Book Review: The Laws of Nature by Ashley Franz Holzmann

About the Book:

Image result for the laws of nature Ashley Franz Holzmann

There is a dark side to human nature that neither can be wished away nor completely mitigated. Ashley Holzmann details just several of these “Laws of Nature” before taking his readers on a journey through the bizarre, the terrifying, and, ultimately, the disturbingly real truths that underlie much of modern American life.

Ashley makes his debut into the horror genre with “The Stump,” a story about an afternoon trot through the woods that quickly becomes a blood bath–and, much as it does for that story’s creature, the scent of fear will only lure veteran horror readers further through the forest. A teenager’s vanity will likely cause his town to be consumed by a roaming swarm of insects that burst forth from his acne-riddled skin in “White Heads;” entire populations vanish into the void of the Alaskan tundra in “Glass Houses;” and superiority takes the form of a murdering, sadistic woman in “Lady Macbeth.”

But Ashley’s best retellings focus less on gore and adrenaline and instead take human psychology as their medium, as demonstrated in “Plastic Glasses,” where readers are brought into a world of disturbing personality and mental disorders. Ashley’s work abounds with stories in this vein, stories which grab a hold of a common failing–such as marital friction in “Hush,” or American male frustration in “Orpheus’s Lot”–and take it to an extreme that is nevertheless not inconceivable for most people.

Coming from the mind of a man who has experienced more than his fair share of humanity, “The Laws of Nature” is, at its finest, a description of universal emotions of loss, nostalgia, anxiety, and soul-penetrating terror. Ashley’s stories elicit empathy from his readers and draw them into worlds where they both acknowledge and cuddle with their fears and which leave them, ultimately, more human.

My Thoughts:

Stemming from real life experiences to stories of fiction, this anthology of short stories explores the human psych and the genre of horror. The stories are diverse and the author focuses on fear as one of the main points of many of his stories. It is difficult to pick up or pin-point any one story as they are all similar and different in many ways. The author writes in an abstract style, sometimes seeming to be impersonal. Many of the stories are in first person and the rest a narration. Murder, hate, suicide, fear, life and finally the human psych are some of the topics explored through the stories.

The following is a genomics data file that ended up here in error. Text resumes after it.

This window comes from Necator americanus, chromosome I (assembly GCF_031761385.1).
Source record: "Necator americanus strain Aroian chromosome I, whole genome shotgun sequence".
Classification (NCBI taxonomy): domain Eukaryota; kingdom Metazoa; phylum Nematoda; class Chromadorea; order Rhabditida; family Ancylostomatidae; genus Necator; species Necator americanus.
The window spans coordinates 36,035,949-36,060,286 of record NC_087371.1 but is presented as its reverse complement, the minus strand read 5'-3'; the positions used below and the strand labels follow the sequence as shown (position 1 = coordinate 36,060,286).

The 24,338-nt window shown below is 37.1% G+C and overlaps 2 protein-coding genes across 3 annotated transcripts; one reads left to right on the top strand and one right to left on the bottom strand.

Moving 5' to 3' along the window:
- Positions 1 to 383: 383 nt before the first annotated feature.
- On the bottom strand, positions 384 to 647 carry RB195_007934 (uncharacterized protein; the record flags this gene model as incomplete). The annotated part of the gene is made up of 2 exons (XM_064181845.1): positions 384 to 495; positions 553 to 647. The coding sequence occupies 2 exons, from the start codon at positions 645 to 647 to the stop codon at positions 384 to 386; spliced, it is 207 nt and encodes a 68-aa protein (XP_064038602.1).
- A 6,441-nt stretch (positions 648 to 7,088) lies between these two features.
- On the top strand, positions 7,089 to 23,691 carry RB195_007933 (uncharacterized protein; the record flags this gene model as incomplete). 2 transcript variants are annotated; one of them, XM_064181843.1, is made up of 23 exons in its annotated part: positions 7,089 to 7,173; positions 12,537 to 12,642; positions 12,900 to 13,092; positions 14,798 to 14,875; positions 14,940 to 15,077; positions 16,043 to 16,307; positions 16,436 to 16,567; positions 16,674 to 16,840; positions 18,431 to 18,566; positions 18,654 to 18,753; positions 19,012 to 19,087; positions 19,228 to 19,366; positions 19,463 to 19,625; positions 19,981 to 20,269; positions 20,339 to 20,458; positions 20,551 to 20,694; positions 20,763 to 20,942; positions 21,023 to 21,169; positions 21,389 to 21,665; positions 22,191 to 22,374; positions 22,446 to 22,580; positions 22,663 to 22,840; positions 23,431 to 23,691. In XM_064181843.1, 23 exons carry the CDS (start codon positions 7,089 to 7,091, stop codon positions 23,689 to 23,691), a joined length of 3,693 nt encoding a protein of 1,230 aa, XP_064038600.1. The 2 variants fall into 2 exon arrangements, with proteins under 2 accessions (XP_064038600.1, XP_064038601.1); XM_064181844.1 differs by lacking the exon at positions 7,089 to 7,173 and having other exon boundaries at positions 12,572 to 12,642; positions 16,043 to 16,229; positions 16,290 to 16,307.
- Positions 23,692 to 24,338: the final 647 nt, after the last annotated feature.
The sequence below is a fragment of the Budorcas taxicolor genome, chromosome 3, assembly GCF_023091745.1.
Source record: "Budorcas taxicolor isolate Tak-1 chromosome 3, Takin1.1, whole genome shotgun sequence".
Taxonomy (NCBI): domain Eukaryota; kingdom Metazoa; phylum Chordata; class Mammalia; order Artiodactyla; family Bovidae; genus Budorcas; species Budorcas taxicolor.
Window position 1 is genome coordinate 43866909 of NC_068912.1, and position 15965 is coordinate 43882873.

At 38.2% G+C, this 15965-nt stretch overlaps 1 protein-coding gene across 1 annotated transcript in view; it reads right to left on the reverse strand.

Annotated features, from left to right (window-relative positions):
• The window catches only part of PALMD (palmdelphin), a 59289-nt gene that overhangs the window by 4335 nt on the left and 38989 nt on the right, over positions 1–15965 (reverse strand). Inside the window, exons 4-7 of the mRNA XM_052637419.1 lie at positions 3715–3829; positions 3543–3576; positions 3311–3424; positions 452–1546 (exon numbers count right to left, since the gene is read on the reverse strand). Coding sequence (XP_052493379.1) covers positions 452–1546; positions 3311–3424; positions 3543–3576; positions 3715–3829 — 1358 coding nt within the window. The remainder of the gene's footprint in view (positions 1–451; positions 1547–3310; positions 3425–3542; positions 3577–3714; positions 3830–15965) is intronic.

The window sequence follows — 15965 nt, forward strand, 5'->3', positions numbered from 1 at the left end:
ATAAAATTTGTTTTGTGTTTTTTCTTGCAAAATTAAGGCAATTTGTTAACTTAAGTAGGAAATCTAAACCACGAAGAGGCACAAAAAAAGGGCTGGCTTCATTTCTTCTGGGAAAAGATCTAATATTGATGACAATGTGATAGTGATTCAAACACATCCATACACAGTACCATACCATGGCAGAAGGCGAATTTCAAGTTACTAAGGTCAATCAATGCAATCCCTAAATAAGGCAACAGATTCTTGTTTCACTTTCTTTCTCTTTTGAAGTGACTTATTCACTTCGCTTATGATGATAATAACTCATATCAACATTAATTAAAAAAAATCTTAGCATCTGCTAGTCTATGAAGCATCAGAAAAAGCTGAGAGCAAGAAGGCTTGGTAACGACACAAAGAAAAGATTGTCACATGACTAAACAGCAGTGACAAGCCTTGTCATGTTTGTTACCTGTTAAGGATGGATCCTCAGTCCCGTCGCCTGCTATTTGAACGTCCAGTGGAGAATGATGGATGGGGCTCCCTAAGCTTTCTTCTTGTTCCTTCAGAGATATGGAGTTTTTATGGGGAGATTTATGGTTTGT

The author will force the reader to think and experience each of the feelings through the stories and inspire them to think. There is so much food for thought and introspection. As a result of reading this anthology, the reader will come away affected, but much more human, stemming from a realization of sorts. It is difficult to describe this as it will differ from person to person, but it is clear that the reader will experience a vast number of emotions in this collection of stories.

Read this for a rare and interesting experience.

Book Review: Running Home by Lizzie Steel

About the Book:

Running Home by Lizzie Steel

After a last minute decision to accompany her parents as they emigrate, Lady Clara Reynolds arrives in India. So intent on running from her past, she is barely aware of where she is running to. Beautiful and compassionate Lady Clara quickly attracts the attention of Sachin Borah, a local plantation owner, and after he kills a deadly snake to save her life, he has her attention too.

Set in the beautiful hills of Kerala, their mutual fascination quickly blossoms into much more. Surely it’s impossible for two people from such different worlds to have a relationship, but how can they stay apart when feel so strongly connected?

My Thoughts:

A riveting story, it explores emotions to a great depth and how strong the bond of love can be between two people. Love is the major emotion that is described or addressed. The story follows Lady Clara, who accompanies her parents back to India, where her father was from. Her mother spends her time being rather unhappy with the situation and the country at large but Clara and her father share the same love for the place. For Clara, it is love at first sight and the tea plantations and beauty of the place only add to her feelings. Bring in the handsome Sachin Borah into the picture and the author has a wonderful recipe for gossip, love, disaster and family, all thrown into one.

The author has brought out the various emotions of each character and has given such depth to each of them that it is difficult not to fall in love with them. The vivid descriptions of the place and the emotions portrayed will draw the reader right into the story. The author goes on to show that love has no boundaries, portraying the same in a very non cliched manner. The language is crisp and beautiful, as beautiful as the words used to describe the place and emotions. The author also brings into picture, the concept of society and how it thinks. This is portrayed really well and is quite easy to relate to.

I know that I probably sound like a broken tape recorder on repeat, continuously talking about the emotions, but the story will draw you in and once inside, there is no going back. It becomes very difficult to put the book down and one can only stop at the end when there is no more to read. It is difficult to talk about this story without revealing it all and thus I will end my review with these last few lines to summarize. The story will bring tears of happiness and sadness to your eyes but the journey is worth it all. For all the lovers of romance or a good love story, this is the book to pick up.